One of the more hazardous stereotypes denoted within cinema history is the ever-present criminalisation of black people, usually through poverty. This cliche has been ingrained in our society socially through discriminatory films and racist roles, globalising the ideology that black means dangerous. Black men in cinema are often depicted as violent criminals or simply dismissed. This negative generalisation has existed since the film ‘The Birth of a Nation’, denoting the white woman as the victim and the black man as the predator, globalising the notion that black men are perpetrators. Similar negative portrayals of violence & criminalisation are also showcased in such films as The Colour Purple, Blindspotting & Superfly to name a few. This demonised representation has had a drastically negative impact on our society and how black men are perceived, increasing the likely-hood of police brutality towards black males as well as the B.A.M.E community itself.

There have been many instances of this unjustified police brutality against blacks, primarily black men, that has caught the world’s attention through media broadcasting such as the infamous Rodney King incident of 1991 where King was a victim of police brutality, being severely beaten by four police officers- three of them white. King was on parole at the time for robbery and led police on a high-speed chase after refusing to pull over right away due to speeding allegations. Police then beat and brutally harmed King for his uncooperative attitude- which was captured on camera by a local resident. After the officers involved were found not guilty and acquitted of the chargers, there were shockwaves through L.A leading to mass protests lasting for 6 days that nearly destroyed L.A. Due to the public demand for justice, the officers involved were retired and eventually Two out of the four and served two and a half years for using excessive force and violating king’s civil rights.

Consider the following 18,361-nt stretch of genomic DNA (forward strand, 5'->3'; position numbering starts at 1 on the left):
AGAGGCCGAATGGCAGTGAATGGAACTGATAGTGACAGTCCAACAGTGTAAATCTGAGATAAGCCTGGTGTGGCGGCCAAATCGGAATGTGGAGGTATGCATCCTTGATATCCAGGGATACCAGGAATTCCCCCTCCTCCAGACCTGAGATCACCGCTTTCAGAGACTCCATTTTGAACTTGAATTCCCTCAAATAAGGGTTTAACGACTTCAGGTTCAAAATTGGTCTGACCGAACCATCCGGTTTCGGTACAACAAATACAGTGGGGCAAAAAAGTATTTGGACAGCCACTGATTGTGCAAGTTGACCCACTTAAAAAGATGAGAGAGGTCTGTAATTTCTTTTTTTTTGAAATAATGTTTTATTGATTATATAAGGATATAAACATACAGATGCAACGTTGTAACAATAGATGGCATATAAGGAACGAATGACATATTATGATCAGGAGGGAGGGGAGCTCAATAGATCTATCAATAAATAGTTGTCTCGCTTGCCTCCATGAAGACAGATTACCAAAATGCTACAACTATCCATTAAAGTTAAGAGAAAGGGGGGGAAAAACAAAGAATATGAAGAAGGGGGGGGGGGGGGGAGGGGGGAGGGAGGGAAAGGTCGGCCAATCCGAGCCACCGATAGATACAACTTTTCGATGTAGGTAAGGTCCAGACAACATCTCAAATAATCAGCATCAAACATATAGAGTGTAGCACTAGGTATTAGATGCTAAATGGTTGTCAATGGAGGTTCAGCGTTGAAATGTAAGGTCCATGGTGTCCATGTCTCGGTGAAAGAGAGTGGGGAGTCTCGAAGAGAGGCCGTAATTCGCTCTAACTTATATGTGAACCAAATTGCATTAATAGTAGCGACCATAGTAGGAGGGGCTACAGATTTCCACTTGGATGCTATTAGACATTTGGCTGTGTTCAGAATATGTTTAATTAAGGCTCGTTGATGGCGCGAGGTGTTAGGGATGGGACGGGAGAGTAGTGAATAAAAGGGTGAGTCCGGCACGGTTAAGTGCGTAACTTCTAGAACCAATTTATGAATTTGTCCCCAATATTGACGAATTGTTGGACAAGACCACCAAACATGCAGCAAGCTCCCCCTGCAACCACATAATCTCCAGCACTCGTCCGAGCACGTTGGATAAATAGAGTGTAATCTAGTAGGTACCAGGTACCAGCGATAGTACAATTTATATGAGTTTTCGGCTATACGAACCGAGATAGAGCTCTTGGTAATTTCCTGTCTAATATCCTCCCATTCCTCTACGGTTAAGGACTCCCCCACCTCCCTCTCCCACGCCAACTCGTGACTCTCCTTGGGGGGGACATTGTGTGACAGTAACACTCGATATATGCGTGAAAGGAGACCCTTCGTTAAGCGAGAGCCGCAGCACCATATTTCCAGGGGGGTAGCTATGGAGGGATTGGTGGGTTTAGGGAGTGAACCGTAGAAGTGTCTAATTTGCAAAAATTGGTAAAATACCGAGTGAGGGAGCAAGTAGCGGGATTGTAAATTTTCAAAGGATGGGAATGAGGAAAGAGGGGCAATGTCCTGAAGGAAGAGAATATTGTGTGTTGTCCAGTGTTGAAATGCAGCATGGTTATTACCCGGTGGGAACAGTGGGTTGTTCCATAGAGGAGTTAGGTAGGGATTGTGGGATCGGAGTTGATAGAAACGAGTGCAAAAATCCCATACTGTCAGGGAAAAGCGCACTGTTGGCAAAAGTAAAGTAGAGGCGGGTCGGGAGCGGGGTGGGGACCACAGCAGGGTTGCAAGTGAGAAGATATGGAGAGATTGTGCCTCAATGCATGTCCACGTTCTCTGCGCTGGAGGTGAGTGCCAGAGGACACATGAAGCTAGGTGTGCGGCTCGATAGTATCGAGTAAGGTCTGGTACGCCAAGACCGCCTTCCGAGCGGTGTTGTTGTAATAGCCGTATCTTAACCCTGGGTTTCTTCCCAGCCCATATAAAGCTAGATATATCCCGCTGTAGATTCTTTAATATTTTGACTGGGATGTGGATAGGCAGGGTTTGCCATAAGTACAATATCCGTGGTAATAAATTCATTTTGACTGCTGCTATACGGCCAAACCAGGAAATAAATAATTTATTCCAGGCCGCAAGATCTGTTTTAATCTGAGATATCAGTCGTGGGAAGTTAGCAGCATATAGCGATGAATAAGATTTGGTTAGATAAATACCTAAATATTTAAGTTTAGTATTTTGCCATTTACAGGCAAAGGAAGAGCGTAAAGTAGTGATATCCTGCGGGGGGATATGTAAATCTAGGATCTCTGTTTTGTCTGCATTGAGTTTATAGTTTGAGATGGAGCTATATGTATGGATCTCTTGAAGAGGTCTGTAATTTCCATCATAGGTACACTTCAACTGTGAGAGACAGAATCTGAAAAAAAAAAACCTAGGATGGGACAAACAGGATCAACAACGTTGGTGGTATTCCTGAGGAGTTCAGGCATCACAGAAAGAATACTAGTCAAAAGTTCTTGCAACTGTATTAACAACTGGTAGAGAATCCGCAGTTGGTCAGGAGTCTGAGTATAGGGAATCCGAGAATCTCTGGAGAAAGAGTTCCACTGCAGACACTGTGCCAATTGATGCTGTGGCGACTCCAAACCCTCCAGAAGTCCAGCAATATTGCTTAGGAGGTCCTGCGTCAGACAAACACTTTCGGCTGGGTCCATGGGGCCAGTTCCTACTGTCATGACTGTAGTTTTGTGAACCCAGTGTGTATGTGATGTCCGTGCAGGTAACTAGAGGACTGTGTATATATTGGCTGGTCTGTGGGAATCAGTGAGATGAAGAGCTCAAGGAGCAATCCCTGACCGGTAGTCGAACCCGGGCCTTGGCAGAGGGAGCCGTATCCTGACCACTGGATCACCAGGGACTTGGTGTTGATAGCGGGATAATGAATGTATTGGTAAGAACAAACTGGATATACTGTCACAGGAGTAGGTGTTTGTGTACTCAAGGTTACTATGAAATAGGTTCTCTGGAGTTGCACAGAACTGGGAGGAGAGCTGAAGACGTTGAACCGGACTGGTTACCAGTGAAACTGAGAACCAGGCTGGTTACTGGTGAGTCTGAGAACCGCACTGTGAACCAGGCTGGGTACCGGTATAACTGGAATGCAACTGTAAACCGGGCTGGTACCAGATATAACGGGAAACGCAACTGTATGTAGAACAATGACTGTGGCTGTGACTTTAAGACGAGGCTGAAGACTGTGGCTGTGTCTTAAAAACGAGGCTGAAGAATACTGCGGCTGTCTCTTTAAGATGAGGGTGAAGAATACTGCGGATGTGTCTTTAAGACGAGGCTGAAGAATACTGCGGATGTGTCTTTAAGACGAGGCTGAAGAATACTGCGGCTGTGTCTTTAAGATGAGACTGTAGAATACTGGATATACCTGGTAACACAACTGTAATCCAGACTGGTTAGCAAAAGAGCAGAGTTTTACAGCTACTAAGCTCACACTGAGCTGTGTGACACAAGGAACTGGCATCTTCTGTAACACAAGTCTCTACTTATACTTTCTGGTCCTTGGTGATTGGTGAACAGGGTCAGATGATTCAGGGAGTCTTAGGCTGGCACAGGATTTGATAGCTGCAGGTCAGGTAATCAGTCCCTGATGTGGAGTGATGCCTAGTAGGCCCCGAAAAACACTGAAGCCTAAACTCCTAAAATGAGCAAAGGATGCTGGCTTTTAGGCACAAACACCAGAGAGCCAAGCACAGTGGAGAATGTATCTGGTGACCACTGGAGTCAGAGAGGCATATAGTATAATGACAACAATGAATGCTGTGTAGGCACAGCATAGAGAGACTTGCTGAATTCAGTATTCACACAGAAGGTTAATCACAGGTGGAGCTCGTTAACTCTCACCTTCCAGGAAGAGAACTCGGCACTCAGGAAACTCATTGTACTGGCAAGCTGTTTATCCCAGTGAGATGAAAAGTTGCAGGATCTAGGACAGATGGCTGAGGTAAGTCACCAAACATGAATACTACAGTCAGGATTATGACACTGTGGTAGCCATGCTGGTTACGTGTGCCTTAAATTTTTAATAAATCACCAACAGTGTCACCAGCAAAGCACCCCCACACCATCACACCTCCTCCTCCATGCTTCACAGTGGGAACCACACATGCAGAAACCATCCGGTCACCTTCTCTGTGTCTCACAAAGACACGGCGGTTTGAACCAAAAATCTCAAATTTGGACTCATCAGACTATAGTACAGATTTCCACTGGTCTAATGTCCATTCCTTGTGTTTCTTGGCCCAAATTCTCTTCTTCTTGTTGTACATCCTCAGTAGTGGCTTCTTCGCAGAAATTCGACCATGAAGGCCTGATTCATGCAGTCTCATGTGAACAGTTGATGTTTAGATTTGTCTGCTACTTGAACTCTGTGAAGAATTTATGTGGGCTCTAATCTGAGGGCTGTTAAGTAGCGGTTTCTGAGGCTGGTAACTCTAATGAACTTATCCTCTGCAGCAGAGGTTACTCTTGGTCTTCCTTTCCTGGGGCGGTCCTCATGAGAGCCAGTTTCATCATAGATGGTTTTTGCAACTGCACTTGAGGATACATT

The OJ Simpson trials of 1994–1995 were a monumental event for black people as this celebrity case divided the nation, giving society the opportunity to demonise black people through generalised racial stereotypes. This even also embodied what we’ve previously seen depicted in cinema- a white, female victim vs a black male predator.

Another example of this injustice in our society is the black lives matter (BLM) movement and protests stemming from the more recent victims of police brutality of 2020 including the deaths of George Floyd & Breonna Taylor.

Both of these instances were deemed to be unjustified violence. The officers involved used unnecessary force and fatal actions that were not required in either situation, which is thought to be due to racial judgments and prejudices. During this time, there were calls for support to defund the police echoing throughout America and some protesters tore down statues of prominent well-known slave owners they felt stood as a symbol of racism in our society.

Since these inhumane acts of cruelty, The Justice in Policing Act of 2020 has been introduced eliminating unannounced police raids, also known as no-knock warrants as well as the promise for new legislation regarding police reform such as banning chokeholds and ensuring each officer uses a mandatory dash and body cam, making it easier to prosecute officers for misconduct. Despite these horrendous tragedies, the B.A.M.E community and white allies have come together in unity. They have fought for better treatment and justice for the victims of police brutality through BLM movement protests and social media campaigns such as #BlackOutTuesday & #ICantBreathe. These acts have made waves within society by helping to bring these issues to the public’s attention more through peaceful protests and celebrities speaking out about BLM.